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Taylor, Einstein and Newton

  1. Oct 5, 2007 #1
    I have E(v) = (mc^2)/(sqrt(1-(v^2/c^2)).

    I have found the second-order Taylor-polynomial for v=0, and I get:

    T_2_E(v) = mc^2 + ½mv^2.

    My teacher asks me, why this equation must be true - what is so special about the second order Taylor-polynomial for v = 0 for E(v)?
    Last edited: Oct 5, 2007
  2. jcsd
  3. Oct 5, 2007 #2
    Sorry, I didn't post in the homework-section. My bad
  4. Oct 5, 2007 #3


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    I've moved it for you.

    Let me ask you this with regards to your original question. How can one go about reconciling the relativistic expression for energy with the Newtonian expression for energy for "slow moving" bodies, where Newtonian theory works well?
  5. Oct 5, 2007 #4
    Well, the expression in my first post is the total kinetic energy a particle has - it unites both Newtons kinetic energy - for "slow moving" bodies - and Einsteins expression for kinetic energy in rest?
  6. Oct 5, 2007 #5


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    It is not that relationship which is so imprtant, but the following:
    where p is the momentum.

    If an object has zero momentum, say zero velocity, we get the relation sought.

    However, an equally fascinating relationship is seen, namely the possible existence of objects whose rest mass m=0, but still having both energy and momentum!
    In that case, we have E=cp.

    Essentially, one revolutionary shift in the conception of physics with Einstein was that no longer were the basic stuff of which objects are characterized by "mass" and "velocity", rather, "energy" and "momentum" becomes the proper stuff of which objects are made.

    Mass becomes a secondary concept; prior to Einstein, it was a primary concept.

    The E=mc^2 relation then contains the possibility that mass might be "reconverted" into pure energy, something frankly unthinkable prior to Einstein.
  7. Oct 5, 2007 #6
    - but I am a little confused, because the expression in #1 equals E(v) = (mc^2)/(sqrt(1-(v^2/c^2)) for v=0, which is the point the Taylorpol. is evolved abot?
  8. Oct 5, 2007 #7


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    Consider the relativistic total energy E of an object moving at some velocity v. Subtract from this energy E the relativistic total energy E_0 of an object moving at a velocity of zero - the result is 1/2 m v^2. This is the Newtonian kinetic energy. Do you see any physical significance in this result, or might you say "that's just a coincidence"?
  9. Oct 5, 2007 #8


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    Indeed, the relativistic "kinetic" energy will in the slow limit equal the classical kinetic energy+a constant.
  10. Oct 5, 2007 #9
    So you mean the total energy E = T_2_E(v) = mc^2 + ½mv^2 - which is then subtracted total energy E_0 for v=0 = mc^2, so we get ½mv^2?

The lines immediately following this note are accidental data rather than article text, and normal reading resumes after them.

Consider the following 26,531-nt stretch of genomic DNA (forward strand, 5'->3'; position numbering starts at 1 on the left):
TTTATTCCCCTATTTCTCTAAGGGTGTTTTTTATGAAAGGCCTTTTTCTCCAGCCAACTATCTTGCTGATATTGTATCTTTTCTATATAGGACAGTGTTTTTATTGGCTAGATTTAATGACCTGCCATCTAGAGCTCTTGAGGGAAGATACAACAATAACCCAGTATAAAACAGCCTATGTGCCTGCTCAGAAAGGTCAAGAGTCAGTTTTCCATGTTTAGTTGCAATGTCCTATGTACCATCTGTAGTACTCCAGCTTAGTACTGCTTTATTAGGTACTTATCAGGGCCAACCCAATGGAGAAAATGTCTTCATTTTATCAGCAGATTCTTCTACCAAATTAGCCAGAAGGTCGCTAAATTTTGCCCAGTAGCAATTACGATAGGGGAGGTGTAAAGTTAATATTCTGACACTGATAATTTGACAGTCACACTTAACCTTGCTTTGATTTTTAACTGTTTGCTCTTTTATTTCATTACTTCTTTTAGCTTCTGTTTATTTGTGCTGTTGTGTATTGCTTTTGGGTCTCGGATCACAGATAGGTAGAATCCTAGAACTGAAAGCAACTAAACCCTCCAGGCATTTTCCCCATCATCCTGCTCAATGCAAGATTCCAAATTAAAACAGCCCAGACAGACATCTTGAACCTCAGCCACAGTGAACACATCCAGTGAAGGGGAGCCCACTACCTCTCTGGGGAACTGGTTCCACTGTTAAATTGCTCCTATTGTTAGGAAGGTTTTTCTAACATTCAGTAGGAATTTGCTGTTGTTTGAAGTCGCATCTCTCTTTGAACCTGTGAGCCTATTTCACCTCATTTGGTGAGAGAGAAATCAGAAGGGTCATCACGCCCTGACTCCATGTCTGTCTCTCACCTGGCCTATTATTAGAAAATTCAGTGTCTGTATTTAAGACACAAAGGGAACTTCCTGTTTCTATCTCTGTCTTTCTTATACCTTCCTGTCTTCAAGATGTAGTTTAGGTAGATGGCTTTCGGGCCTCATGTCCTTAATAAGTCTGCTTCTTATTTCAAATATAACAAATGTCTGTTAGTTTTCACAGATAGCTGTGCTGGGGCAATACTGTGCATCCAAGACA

If yes, then it proofs Newton right, but only for small velocities, but not when they are equal to zero?
  11. Oct 5, 2007 #10
    - but wait, for v=0, we then get that E=0, which it isn't?
  12. Oct 5, 2007 #11
    The effect of the m c^2 term is to add a constant term to the energy. Consider e.g. a collision of two particles and write down the equation for conservation of energy. The m c^2 terms will cancel. This is similar to the freedom to add a constant term to the potential energy. The potential energy of a particle in a constant gravitational field of g is m g h, but it doesn't matter relative to which point you measure the height h.

    So, in the nonrelativistic limit, special relativity reduces to theory that says that the energy of a free particle is m c^2 + 1/2 m v^2, but such a theory is indistinguishable from a theory that says that the energy is 1/2 m v^2.

    The only way one could notice the effect of the m c^2 is if m were to change. This can happen even in the nonrelativistic realm, e.g. in nuclear reactions. Consider e.g. nuclear fission of U-235 in which several MeVs of energy is leberated. The fission products will still be nonrelativistic to a good approximation, but the masses will not sum up equally on both sides of the reaction. The mc^2 terms then don't cancel and the nonrelativistic theory doesn't apply. If you bring all the m c^2 terms to one side, then you see that you can interpret it classically as the energy that was stored in the U-235 that is converted to kinetic energy of the fission products.

    Another example. Consider a particle of mass m1 moving with velocity v1, colliding with a particle of mass m2 at rest and then sticking to that particle. Compute the velocity of this particle usoing classical mechanics. You know that in classical mechanics energy is not conserved here but momentum is conserved. You can calculate the enrgy loss.

    Next, solve this problem using special relativity. Note that now total energy is conserved (collision is inelastic leading to a loss of kinetic energy, but the heat from the collision is assumed to stay in the system and is thus accounted for by the m c^2 term). You can compute the mass of the particle after the collision and compute the difference of that with m1 + m2 and verify that this indeed accounts for the loss in kinetic energy.
  13. Oct 6, 2007 #12
    Ahh, I see. I'll just do the calculations ..

    Thanks everybody
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